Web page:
The 2019 International Disaster Reconnaissance class at the Forbidden City in Beijing, China. Students in the course spent Spring Break traveling across that country and Japan to learn about disaster recovery and reconstruction, visiting sites of earthquakes and tsunamis. They also visited the Great Wall of China, an ancient irrigation system in Dujiangyan City, and a Giant Panda Sanctuary in China and the Hiroshima Atomic Bomb Peace Memorial and the Fukishima Nuclear Power Plant cleanup efforts in Japan. (Photo Courtesy: Lynnae Luettich and Katie Popp)
 

Katie Popp, third-year undergrad, civil engineering, minor in global engineering leadership
Lynnae Luettich, Ph.D. student, civil engineering
International Disaster Reconnaissance Studies
China and Japan

We learned about the reconstruction efforts of several communities after two major disasters: the 2008 Wenchuan earthquake in central China and the 2011 Tohoku earthquake and resulting tsunami that washed ashore on the northeastern coast of Japan. Witnessing the effects of the disasters first-hand was an eye-opening experience. Learning about individual communities’ approach to rebuilding challenged us to not only consider the types of engineered structures they built post-disaster, but also the cultural and political factors that likely played a role. For example, the rebuilding of Yingxui town in China was very important economically to the Sichuan Province, because it was the midway point between a major farming community and the large city of Chengdu. On the other hand, Old Beichuan, a city where many students attended boarding schools, remains a town of ruins to this day due to the heartache it brought families of children who did not survive the 2008 earthquake. Instead, they built New Beichuan in a different location, creating a new city with no haunting memories.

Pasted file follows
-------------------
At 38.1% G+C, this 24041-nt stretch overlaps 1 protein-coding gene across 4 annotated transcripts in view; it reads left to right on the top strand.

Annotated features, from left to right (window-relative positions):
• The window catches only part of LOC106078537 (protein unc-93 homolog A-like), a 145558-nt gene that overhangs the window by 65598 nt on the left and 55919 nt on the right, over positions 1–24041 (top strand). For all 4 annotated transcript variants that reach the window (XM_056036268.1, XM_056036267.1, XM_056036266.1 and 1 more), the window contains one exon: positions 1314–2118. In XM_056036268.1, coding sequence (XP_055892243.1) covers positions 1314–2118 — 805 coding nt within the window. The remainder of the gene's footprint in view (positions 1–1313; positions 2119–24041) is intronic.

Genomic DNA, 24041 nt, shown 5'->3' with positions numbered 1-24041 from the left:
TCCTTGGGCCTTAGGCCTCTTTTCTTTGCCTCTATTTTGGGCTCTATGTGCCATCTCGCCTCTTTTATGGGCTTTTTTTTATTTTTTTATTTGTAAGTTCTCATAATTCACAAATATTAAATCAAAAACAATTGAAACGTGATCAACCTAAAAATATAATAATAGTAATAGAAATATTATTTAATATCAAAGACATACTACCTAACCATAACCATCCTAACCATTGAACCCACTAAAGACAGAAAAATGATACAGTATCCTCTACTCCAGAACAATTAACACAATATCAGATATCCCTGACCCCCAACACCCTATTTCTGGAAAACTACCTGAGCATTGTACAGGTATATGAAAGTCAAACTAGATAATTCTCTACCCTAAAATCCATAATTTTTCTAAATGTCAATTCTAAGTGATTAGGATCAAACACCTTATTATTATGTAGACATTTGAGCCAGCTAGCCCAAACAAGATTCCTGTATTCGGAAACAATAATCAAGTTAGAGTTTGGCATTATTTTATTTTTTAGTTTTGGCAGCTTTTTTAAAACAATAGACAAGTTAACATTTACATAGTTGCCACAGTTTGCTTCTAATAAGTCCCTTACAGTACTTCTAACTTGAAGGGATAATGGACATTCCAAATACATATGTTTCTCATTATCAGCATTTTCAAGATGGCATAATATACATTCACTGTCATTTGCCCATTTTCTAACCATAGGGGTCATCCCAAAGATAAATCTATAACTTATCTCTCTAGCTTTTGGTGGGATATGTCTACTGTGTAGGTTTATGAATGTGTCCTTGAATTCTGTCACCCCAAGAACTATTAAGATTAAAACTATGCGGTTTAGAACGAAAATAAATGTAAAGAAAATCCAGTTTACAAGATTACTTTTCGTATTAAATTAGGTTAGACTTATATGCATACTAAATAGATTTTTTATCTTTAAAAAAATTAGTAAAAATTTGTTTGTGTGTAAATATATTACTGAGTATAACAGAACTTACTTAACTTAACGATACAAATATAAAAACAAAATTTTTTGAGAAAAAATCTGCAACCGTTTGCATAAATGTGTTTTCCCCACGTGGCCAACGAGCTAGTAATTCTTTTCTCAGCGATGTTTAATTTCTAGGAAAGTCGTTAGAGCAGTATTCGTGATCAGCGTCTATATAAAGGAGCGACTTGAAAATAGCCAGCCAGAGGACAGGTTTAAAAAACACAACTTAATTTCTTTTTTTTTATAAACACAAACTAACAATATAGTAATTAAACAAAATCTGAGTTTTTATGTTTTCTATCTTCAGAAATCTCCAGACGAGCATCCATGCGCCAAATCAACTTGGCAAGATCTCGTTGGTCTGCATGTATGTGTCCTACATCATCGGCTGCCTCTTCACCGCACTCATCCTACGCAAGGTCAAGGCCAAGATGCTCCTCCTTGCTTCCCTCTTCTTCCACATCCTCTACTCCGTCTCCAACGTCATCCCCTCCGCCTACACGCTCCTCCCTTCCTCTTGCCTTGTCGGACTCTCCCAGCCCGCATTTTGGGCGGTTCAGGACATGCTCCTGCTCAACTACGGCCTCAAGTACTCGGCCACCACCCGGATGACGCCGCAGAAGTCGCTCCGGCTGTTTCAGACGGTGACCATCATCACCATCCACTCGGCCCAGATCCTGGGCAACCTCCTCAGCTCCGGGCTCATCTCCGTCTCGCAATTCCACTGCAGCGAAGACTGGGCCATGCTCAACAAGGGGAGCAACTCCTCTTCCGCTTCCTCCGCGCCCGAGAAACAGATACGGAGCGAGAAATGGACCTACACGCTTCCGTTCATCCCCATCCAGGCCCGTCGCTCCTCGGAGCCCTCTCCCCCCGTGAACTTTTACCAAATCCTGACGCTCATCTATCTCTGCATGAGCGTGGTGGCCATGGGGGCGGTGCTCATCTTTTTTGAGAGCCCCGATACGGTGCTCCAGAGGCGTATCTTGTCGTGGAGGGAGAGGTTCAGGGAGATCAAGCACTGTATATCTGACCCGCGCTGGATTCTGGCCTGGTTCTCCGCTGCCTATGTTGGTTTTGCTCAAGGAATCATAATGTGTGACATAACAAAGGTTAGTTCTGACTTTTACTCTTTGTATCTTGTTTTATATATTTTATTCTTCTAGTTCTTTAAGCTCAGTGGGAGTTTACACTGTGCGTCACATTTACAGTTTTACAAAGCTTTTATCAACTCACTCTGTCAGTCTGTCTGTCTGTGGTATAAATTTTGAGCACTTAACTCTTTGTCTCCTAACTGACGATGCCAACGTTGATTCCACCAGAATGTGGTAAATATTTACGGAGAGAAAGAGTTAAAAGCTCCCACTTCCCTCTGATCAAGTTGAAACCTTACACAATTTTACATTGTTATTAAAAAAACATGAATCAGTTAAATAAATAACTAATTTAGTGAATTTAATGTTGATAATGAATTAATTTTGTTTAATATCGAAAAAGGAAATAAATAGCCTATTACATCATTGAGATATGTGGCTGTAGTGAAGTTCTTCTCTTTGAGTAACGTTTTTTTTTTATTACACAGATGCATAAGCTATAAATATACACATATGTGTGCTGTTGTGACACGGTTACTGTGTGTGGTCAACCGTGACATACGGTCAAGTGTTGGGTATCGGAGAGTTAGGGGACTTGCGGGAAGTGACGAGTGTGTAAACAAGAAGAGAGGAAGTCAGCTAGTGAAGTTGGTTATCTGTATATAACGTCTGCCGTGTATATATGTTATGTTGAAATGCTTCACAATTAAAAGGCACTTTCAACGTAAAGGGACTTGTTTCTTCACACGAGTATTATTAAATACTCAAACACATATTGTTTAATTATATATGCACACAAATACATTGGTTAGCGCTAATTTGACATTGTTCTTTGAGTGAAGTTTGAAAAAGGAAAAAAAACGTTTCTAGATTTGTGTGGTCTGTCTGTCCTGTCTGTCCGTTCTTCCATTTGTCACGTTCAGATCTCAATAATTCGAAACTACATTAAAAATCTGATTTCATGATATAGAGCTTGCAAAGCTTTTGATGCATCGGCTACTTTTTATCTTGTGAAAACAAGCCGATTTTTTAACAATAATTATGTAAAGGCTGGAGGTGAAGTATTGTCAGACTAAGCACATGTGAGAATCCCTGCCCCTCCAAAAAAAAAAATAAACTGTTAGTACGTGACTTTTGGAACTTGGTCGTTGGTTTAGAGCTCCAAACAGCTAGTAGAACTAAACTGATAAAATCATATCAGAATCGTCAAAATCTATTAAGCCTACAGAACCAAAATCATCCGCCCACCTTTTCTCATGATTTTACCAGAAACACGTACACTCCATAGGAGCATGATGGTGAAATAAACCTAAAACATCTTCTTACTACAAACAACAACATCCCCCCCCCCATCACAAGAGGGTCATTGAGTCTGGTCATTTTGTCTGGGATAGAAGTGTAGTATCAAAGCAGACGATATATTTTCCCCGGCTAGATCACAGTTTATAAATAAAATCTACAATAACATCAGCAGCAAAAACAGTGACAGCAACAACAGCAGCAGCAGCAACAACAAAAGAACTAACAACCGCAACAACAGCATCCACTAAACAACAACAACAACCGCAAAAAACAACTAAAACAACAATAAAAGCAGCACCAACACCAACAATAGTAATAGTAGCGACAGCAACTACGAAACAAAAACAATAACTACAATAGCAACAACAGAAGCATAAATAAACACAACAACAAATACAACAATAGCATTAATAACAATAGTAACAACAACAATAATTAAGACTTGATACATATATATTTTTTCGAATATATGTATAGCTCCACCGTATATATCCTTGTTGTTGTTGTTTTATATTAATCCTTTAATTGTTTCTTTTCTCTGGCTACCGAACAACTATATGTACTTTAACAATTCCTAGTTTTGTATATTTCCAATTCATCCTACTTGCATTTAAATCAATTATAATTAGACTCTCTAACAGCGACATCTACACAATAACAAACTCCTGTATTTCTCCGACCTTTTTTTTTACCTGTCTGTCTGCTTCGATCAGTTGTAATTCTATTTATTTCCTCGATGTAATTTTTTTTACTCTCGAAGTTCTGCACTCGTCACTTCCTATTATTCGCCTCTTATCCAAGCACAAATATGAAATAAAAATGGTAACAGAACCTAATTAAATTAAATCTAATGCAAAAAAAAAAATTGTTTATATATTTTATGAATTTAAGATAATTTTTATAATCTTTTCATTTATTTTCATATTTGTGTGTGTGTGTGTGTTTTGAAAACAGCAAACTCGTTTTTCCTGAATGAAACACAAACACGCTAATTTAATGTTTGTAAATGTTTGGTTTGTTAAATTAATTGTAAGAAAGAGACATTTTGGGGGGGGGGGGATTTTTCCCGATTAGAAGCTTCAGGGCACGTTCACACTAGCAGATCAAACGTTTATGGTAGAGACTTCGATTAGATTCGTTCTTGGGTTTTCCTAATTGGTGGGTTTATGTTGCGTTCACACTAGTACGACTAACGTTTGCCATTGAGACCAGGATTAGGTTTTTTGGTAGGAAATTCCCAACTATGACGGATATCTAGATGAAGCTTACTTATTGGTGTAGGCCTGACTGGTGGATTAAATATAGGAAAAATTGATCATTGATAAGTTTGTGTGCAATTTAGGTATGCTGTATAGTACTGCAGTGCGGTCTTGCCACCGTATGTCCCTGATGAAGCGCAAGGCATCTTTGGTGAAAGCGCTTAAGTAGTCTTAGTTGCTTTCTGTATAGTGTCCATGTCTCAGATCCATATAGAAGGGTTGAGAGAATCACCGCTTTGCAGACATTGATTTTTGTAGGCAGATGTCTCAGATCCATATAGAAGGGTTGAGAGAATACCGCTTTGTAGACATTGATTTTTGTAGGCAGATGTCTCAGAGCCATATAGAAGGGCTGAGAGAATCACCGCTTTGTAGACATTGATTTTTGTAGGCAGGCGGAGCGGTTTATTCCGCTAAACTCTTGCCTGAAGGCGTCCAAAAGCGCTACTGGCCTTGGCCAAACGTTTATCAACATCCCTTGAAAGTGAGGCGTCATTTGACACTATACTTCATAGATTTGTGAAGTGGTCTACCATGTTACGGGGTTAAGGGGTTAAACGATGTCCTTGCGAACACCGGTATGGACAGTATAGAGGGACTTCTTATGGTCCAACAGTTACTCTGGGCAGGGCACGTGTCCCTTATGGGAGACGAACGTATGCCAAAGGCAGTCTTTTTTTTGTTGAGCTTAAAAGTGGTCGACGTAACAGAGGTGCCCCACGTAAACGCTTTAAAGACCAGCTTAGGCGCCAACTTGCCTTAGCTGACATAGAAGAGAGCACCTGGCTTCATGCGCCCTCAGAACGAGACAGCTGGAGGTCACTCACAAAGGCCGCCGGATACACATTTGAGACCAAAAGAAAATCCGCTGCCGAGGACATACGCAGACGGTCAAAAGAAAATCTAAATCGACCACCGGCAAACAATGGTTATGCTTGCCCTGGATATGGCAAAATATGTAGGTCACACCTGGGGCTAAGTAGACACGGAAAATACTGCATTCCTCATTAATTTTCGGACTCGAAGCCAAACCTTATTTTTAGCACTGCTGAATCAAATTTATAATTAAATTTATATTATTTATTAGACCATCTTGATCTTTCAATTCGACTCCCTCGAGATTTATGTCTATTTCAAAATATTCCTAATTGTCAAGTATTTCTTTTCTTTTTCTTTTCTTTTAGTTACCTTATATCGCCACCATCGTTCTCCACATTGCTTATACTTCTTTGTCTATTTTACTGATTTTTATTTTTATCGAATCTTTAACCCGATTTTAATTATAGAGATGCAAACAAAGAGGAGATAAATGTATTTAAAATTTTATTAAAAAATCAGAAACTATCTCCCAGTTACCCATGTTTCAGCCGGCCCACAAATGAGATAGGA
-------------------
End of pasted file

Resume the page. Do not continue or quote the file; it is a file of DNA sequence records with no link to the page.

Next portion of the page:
Both China and Japan are extraordinary, not only in the subject of infrastructure reconstruction, but also in history, culture, food, natural beauty and people. China is a country that is very rich in history, so their culture revolves very much around traditions and ancestral accomplishments. Many Chinese we encountered were fascinated by our group, because they had never seen an ethnicity other than their own. They were kind, snapping photos and treating us almost as celebrities. They also were fond of touching our hair, often without permission, which was uncomfortable at times. In Japan, the culture focused on respect and rules. People were quiet, friendly, and they made time for each part of their day. Here we tend to multitask — eating and doing homework, or talking on the phone and walking to class. Those are very foreign concepts in Japan. For a country that has four times the population density of the U.S., their ability to organize and focus on the task at hand is spectacular.